And this is what your post is really about, I think. How do I deal with a situation when my own daughter, living in my own home, comes to a point of compromise which violates beliefs about life that are essentially important to me?

    This is a different question. It is not about imposing rules. It's about the essence of life. And what is essential to life.

    This is about compromise. But how can somebody compromise about such a deeply held value, as life? (I do not share the same views as you. I am more ambivalent. But I do strongly appreciate how you might feel.) For your daughter to put you into this quandary, to have to compromise your values, in order to protect and support her, is thoughtless and immature to the extreme.

    That said, I do not know how to reconcile this, except to consult with very wise people spiritually and through much prayer. But I do not think the solution of this is through dialog with your daughter. It's something deeply personal.
     
    Last edited: Oct 1, 2019
  7. RN0441

    RN0441 100% better than I was but not at 100% yet

    Oops sorry at work and wrote it quickly but it does really mean PEACE too doesn't it.

    I have to say since I moved to the south I have observed that these women (in my women's group currently or bible study last year) know how to PRAY like nobody's business. Wow. I am so blown away by it. I am learning a lot about faith. It is an eye opening awakening to say the least.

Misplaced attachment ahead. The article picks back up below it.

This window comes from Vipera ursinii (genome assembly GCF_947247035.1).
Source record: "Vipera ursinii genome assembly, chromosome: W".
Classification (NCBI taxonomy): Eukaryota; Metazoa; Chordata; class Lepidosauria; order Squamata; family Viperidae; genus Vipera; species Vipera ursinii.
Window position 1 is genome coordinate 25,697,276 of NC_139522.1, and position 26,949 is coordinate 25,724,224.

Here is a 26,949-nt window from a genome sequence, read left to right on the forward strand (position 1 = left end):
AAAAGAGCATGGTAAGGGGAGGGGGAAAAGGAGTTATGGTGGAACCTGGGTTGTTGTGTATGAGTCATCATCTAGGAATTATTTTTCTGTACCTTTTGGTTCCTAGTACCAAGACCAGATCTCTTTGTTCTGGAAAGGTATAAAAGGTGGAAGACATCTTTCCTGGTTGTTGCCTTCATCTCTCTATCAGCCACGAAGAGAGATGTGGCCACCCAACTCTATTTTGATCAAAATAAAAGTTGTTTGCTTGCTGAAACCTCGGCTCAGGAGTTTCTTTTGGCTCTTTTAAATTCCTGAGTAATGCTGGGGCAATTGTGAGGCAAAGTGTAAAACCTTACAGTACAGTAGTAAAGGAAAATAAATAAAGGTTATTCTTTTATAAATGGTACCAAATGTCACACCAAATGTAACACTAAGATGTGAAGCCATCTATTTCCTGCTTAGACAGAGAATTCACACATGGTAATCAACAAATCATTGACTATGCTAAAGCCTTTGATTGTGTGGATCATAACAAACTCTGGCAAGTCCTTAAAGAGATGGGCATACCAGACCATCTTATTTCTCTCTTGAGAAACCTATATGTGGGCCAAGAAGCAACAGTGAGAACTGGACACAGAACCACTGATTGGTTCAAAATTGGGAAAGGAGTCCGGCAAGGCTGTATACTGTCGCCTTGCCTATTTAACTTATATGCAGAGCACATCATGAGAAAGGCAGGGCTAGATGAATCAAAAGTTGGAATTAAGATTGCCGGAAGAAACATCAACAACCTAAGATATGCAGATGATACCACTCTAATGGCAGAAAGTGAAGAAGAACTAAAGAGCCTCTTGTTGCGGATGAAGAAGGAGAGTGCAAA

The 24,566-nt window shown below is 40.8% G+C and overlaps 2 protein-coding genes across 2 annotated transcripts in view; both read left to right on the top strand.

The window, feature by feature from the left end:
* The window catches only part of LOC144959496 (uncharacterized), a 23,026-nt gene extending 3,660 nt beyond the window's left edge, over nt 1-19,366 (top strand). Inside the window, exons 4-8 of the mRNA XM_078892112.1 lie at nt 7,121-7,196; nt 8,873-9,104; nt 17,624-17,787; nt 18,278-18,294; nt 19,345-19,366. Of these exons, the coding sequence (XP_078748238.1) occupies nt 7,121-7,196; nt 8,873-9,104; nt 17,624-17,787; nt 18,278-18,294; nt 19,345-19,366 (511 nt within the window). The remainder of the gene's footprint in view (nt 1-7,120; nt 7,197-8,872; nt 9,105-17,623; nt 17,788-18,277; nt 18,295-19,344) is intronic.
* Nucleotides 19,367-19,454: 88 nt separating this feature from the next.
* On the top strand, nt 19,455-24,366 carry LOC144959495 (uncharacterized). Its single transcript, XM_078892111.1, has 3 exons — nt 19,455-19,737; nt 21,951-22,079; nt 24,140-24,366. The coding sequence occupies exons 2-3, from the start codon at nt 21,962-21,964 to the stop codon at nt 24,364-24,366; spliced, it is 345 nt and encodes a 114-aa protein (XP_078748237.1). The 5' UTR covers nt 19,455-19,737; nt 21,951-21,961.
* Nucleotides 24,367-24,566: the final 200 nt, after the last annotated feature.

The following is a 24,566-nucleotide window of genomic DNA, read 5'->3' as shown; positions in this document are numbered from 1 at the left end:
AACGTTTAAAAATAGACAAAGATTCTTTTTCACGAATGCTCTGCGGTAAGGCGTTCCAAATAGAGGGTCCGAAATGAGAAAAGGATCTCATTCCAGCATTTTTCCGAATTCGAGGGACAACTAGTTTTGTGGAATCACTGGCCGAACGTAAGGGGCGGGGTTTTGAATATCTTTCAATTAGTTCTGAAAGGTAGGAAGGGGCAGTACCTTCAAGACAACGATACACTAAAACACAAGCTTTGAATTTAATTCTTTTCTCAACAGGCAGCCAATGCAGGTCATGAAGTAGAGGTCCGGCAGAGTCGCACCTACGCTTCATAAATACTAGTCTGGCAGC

How I WISH I had experienced this when I was in the throws of my son's addiction. It would have helped me so very very much not to feel so alone and helpless and hopeless.
     
    • Like Like x 1
    • Agree Agree x 1
    • Winner Winner x 1
    • Friendly Friendly x 1
    • List
  8. newstart

    newstart Active Member

     
  9. WiseChoices

    WiseChoices Active Member

    I think that your daughter has a point in that her sex life and b.c. or lack thereof are none of your business. She is 21, an adult woman, and I assume she knows all about sex ed .

    The only control you have is over your own thoughts, feelings, and actions . The way I have broached some subjects with my daughter is to ask questions. That way, she has the option to decline to talk about it, but usually I will at least learn where she stands . When she dated someone and confided in me that things were moving very quickly, I asked her whether the young man would be participating in the prevention of pregnancy. I learned through my question that she wanted to get b.c. and I asked whether he would contribute financially and take her to the appointment. She did not like my questions and let me know that I was overstepping and I backed off. She then started taking a friend's b.c. and when she shared that with me, all I said was that I thought that was not a good idea . And dropped it.

    It sounds like due to your beliefs, you are afraid of your daughter getting pregnant. You don't think her capabable/ready to care for a child , and you also don't want her to have an abortion. Since we can only control our own person, this poses a dilemma. You have every right to not chose abortion for yourself , and to judge it as wrong even, and have an opinion against it . I would try to become clear within myself how far I would take my belief as far as my connection with my daughter is concerned if I were in your shoes .

    Give her some breathing room , and allow her to make mistakes . That's how we all learn . Trust that nothing , absolutely nothing , happens in God's world by mistake .